Our procedures for measuring cooling system noise are described on the page reporting measured noise results comparing the stock Intel cooler and recently tested CPU coolers to the ASUS Silent Square Pro.

ASUS Silent Square Pro Cooling at Stock Speed


View All Comments

  • Avalon - Tuesday, April 17, 2007 - link

    Good review. Useless cooler.

    I'm still going to throw my vote out there for you guys possibly reviewing the Coolermaster HyperTX. That thing is supposed to cool extremely well while providing awesome mosfet cooling.
  • poohbear - Monday, April 16, 2007 - link

    thanks for the review as heatsink reviews are always good to see! however, could u start using bar graphs in your reviews as they're MUCH easier to read then the ones u choose to use. Much simpler to view the info instead of sifting through all the names on the side and numbers on the right. please and thank u. Reply
  • Wesley Fink - Monday, April 16, 2007 - link

    The bar graph idea sounds good, but the charts are trend line charts with 4 or 5 points for each cooler and fan configuration. It would take at least 5 bar graphs to replace each chart, and then the trend would also be lost. We have added a "click to enlarge" feature to the charts to make them more usable for those who closely scrutinize the temperature data. Reply
  • Frumious1 - Monday, April 16, 2007 - link

    Every now and then some whiner will come along and dislike the scaling graphs, Wes. Just ignore them! Anyone that can't understand the intent of a scaling graph needs a lesson in reading comprehension anyway. My only thought is maybe some sorting of the data in the scaling graphs would be useful. They crurently seem to be sorted by when you reviewed the coolers, and most people probably could care less about the chronological aspects.

    At some point, you're going to need to start dropping coolers from those scaling graphs as well. That's my opinion at least - they're already very crowded! Maybe select the "best" coolers (or just a reasonable baseline group) and just leave those in the scaling graphs, with the complete list of coolers in the other charts? You could have the Thermalright Ultra 120 Extreme (is that out yet!?), Tuniq 120, Cooler Master Hyper 6+, Monsoon Lite II, Scythe Ninja B, and the lowly Intel retail. Then just add the specific cooler being tested. Right now there's definitely an "information overload" aspect ot the scaled charts, and it will only get worse with time as more HSFs are added.

  • strikeback03 - Monday, April 16, 2007 - link

    Or possibly the best few coolers in each price bracket, along with the tested cooler, and a link to a large image of all of the tested coolers. Something interactive, where you could turn individual coolers on and off, whould be nice, though I don't know if there is software that would allow these to be easily made. Reply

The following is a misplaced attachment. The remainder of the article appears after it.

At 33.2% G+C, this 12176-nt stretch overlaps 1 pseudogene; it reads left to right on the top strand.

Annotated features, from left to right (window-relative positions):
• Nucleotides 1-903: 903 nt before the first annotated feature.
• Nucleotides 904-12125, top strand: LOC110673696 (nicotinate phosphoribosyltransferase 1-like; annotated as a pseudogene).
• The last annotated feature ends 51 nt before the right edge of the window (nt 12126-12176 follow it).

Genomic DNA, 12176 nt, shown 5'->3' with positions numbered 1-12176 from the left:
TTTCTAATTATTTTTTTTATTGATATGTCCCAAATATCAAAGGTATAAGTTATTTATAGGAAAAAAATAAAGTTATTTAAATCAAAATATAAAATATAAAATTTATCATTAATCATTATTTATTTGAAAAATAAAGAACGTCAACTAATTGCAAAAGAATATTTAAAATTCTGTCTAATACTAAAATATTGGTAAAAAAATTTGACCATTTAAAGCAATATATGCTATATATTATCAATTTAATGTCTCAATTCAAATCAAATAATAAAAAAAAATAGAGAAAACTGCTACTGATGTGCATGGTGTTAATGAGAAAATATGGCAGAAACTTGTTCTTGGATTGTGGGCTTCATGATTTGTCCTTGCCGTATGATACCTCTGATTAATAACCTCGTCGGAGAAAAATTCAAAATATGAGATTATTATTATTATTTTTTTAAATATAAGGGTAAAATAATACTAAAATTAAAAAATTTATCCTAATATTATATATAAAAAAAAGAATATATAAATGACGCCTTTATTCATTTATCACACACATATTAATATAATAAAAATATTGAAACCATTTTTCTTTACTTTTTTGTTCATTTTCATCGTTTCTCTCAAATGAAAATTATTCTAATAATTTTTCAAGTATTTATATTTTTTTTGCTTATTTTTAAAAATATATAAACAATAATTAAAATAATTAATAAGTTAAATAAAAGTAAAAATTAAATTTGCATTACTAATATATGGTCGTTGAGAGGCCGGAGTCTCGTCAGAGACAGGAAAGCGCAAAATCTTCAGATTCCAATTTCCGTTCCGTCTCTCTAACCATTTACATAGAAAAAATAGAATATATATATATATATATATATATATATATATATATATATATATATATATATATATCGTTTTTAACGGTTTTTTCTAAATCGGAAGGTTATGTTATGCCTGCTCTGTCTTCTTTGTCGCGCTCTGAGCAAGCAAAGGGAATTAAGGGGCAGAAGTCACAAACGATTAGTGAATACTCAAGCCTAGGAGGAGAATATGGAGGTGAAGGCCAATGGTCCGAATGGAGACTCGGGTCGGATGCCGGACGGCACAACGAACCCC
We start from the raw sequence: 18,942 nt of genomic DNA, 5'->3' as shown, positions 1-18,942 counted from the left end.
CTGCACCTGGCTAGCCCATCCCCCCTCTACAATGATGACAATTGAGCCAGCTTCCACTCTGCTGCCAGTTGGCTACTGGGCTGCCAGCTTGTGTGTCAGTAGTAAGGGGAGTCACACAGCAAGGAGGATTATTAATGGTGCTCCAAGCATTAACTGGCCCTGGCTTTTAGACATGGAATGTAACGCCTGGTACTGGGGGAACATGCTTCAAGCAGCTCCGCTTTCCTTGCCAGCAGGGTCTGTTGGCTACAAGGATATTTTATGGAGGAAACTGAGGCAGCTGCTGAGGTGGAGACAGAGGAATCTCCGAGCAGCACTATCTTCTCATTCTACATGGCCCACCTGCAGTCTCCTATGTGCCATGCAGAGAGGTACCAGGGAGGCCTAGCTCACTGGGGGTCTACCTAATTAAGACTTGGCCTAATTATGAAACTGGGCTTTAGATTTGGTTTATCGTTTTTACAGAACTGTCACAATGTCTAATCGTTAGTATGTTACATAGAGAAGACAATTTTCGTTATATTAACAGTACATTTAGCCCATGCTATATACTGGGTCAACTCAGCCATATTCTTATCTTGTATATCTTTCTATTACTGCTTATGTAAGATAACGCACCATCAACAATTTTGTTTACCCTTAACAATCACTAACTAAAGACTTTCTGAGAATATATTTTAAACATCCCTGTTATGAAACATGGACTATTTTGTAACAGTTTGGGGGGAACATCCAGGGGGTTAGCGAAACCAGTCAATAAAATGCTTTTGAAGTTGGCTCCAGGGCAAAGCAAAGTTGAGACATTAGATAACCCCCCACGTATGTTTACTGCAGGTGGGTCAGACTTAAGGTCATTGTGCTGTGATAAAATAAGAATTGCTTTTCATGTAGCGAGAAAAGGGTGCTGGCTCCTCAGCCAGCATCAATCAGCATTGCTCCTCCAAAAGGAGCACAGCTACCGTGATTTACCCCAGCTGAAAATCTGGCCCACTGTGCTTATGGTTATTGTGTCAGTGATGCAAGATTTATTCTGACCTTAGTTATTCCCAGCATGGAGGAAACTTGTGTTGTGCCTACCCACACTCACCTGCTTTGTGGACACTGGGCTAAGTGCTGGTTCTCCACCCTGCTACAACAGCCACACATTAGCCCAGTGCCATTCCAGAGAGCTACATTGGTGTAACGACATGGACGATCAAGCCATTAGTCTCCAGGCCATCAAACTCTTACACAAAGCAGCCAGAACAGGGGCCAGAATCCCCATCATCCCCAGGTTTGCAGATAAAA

• JarredWalton - Monday, April 16, 2007 - link

    I know our graphing engine is currently undergoing some development/design work, but when that will be complete and what it will offer I do not yet know. If we could get something interactive, that would be pretty cool. Right now, our engine doesn't handle scaling graphs at all, which is why we just use Excel to generate those manually. We can hope, though! :) Reply
  • NARC4457 - Monday, April 16, 2007 - link

    It feels like the noise measurement methodology needs a tweak since there are many coolers that are sitting right at the noise floor. I know that you are testing these in real-world conditions, with components that enthusiasts are likely to use. But I guess it just feels like the test is becoming less meaningful if the results are the same across many coolers.

    I don't really have a suggestion here, because I don't think people would like it either if you simply stated that the cooler was not louder than ambient without showing the method and
  • Wesley Fink - Monday, April 16, 2007 - link

    We will be revamping our test bed when we do the 120mm fan roundup. We are currently evaluatig components to find a little lower noise floor and to priduce some consistent test methods that don't get spoofed by variable speed PS fans. Thanks for your comments. Reply
  • flipmode - Monday, April 16, 2007 - link

    Thanks for another HSF article - these are valuable contributions to the enthusiast scene. But I have to ask if you can start cropping and upscaling your graphs - they're darn near unreadable now that you've made such a wonderful effort to test 20 coolers. I want to actually be able to read what you've take the time to present.

    Scythe Ninja Fanboy
  • crimson117 - Monday, April 16, 2007 - link

    Or provide a link to a larger version of each graph. Reply